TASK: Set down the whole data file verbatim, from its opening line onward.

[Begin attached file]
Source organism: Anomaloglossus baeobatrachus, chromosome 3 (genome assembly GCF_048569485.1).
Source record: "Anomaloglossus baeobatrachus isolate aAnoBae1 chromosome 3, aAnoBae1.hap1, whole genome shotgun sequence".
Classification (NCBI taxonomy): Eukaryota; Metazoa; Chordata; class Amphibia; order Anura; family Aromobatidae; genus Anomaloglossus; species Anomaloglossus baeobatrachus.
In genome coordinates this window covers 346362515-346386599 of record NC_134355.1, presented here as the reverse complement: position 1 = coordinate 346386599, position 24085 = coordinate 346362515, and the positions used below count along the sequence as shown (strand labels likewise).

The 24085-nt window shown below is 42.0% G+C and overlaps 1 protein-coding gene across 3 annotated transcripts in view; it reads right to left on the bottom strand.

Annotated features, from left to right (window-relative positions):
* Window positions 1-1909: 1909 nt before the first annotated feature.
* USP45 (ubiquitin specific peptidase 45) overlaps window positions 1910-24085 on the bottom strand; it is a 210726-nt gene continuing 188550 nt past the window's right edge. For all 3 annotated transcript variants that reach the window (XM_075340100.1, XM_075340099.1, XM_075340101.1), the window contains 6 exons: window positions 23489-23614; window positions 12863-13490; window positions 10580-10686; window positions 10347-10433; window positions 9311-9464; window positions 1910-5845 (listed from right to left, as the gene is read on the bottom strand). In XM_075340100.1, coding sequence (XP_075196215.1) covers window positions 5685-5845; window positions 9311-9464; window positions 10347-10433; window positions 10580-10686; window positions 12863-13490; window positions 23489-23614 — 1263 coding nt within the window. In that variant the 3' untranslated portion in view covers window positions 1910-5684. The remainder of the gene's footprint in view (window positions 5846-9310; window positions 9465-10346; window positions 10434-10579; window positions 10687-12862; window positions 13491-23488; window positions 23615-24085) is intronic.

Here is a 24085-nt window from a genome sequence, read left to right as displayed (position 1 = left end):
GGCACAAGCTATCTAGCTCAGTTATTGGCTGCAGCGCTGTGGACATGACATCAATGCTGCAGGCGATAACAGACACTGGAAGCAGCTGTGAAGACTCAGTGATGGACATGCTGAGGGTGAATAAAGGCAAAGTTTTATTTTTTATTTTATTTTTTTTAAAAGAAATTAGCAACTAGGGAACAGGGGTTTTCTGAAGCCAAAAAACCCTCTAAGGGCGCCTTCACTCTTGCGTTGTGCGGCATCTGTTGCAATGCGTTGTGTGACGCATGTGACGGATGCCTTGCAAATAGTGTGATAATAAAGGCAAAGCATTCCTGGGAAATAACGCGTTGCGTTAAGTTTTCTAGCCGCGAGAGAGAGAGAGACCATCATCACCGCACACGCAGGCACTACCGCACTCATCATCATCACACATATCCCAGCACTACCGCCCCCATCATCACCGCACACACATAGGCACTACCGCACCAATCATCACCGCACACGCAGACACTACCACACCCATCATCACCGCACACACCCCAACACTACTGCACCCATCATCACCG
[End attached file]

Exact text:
Source organism: Anomaloglossus baeobatrachus, chromosome 3 (genome assembly GCF_048569485.1).
Source record: "Anomaloglossus baeobatrachus isolate aAnoBae1 chromosome 3, aAnoBae1.hap1, whole genome shotgun sequence".
Classification (NCBI taxonomy): Eukaryota; Metazoa; Chordata; class Amphibia; order Anura; family Aromobatidae; genus Anomaloglossus; species Anomaloglossus baeobatrachus.
In genome coordinates this window covers 346362515-346386599 of record NC_134355.1, presented here as the reverse complement: position 1 = coordinate 346386599, position 24085 = coordinate 346362515, and the positions used below count along the sequence as shown (strand labels likewise).

The 24085-nt window shown below is 42.0% G+C and overlaps 1 protein-coding gene across 3 annotated transcripts in view; it reads right to left on the bottom strand.

Annotated features, from left to right (window-relative positions):
* Window positions 1-1909: 1909 nt before the first annotated feature.
* USP45 (ubiquitin specific peptidase 45) overlaps window positions 1910-24085 on the bottom strand; it is a 210726-nt gene continuing 188550 nt past the window's right edge. For all 3 annotated transcript variants that reach the window (XM_075340100.1, XM_075340099.1, XM_075340101.1), the window contains 6 exons: window positions 23489-23614; window positions 12863-13490; window positions 10580-10686; window positions 10347-10433; window positions 9311-9464; window positions 1910-5845 (listed from right to left, as the gene is read on the bottom strand). In XM_075340100.1, coding sequence (XP_075196215.1) covers window positions 5685-5845; window positions 9311-9464; window positions 10347-10433; window positions 10580-10686; window positions 12863-13490; window positions 23489-23614 — 1263 coding nt within the window. In that variant the 3' untranslated portion in view covers window positions 1910-5684. The remainder of the gene's footprint in view (window positions 5846-9310; window positions 9465-10346; window positions 10434-10579; window positions 10687-12862; window positions 13491-23488; window positions 23615-24085) is intronic.

Here is a 24085-nt window from a genome sequence, read left to right as displayed (position 1 = left end):
GGCACAAGCTATCTAGCTCAGTTATTGGCTGCAGCGCTGTGGACATGACATCAATGCTGCAGGCGATAACAGACACTGGAAGCAGCTGTGAAGACTCAGTGATGGACATGCTGAGGGTGAATAAAGGCAAAGTTTTATTTTTTATTTTATTTTTTTTAAAAGAAATTAGCAACTAGGGAACAGGGGTTTTCTGAAGCCAAAAAACCCTCTAAGGGCGCCTTCACTCTTGCGTTGTGCGGCATCTGTTGCAATGCGTTGTGTGACGCATGTGACGGATGCCTTGCAAATAGTGTGATAATAAAGGCAAAGCATTCCTGGGAAATAACGCGTTGCGTTAAGTTTTCTAGCCGCGAGAGAGAGAGAGACCATCATCACCGCACACGCAGGCACTACCGCACTCATCATCATCACACATATCCCAGCACTACCGCCCCCATCATCACCGCACACACATAGGCACTACCGCACCAATCATCACCGCACACGCAGACACTACCACACCCATCATCACCGCACACACCCCAACACTACTGCACCCATCATCACCG